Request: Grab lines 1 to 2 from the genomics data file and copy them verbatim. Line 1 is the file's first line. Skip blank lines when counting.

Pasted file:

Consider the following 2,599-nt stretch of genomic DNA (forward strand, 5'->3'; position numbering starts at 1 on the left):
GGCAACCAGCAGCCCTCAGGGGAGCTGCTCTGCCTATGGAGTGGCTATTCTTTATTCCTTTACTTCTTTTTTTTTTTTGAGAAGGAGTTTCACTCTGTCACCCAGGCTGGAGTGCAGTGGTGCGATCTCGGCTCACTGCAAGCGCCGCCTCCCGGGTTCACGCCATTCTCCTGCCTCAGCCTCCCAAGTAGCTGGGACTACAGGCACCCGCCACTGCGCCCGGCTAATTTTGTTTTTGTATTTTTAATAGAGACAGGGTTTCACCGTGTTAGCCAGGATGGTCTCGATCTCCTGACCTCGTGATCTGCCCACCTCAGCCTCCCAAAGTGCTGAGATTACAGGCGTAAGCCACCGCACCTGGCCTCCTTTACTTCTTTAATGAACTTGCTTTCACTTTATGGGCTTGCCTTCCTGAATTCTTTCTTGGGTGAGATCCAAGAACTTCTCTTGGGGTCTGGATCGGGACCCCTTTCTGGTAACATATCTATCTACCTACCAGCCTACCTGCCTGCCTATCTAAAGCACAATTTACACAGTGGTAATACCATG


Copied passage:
Consider the following 2,599-nt stretch of genomic DNA (forward strand, 5'->3'; position numbering starts at 1 on the left):
GGCAACCAGCAGCCCTCAGGGGAGCTGCTCTGCCTATGGAGTGGCTATTCTTTATTCCTTTACTTCTTTTTTTTTTTTGAGAAGGAGTTTCACTCTGTCACCCAGGCTGGAGTGCAGTGGTGCGATCTCGGCTCACTGCAAGCGCCGCCTCCCGGGTTCACGCCATTCTCCTGCCTCAGCCTCCCAAGTAGCTGGGACTACAGGCACCCGCCACTGCGCCCGGCTAATTTTGTTTTTGTATTTTTAATAGAGACAGGGTTTCACCGTGTTAGCCAGGATGGTCTCGATCTCCTGACCTCGTGATCTGCCCACCTCAGCCTCCCAAAGTGCTGAGATTACAGGCGTAAGCCACCGCACCTGGCCTCCTTTACTTCTTTAATGAACTTGCTTTCACTTTATGGGCTTGCCTTCCTGAATTCTTTCTTGGGTGAGATCCAAGAACTTCTCTTGGGGTCTGGATCGGGACCCCTTTCTGGTAACATATCTATCTACCTACCAGCCTACCTGCCTGCCTATCTAAAGCACAATTTACACAGTGGTAATACCATG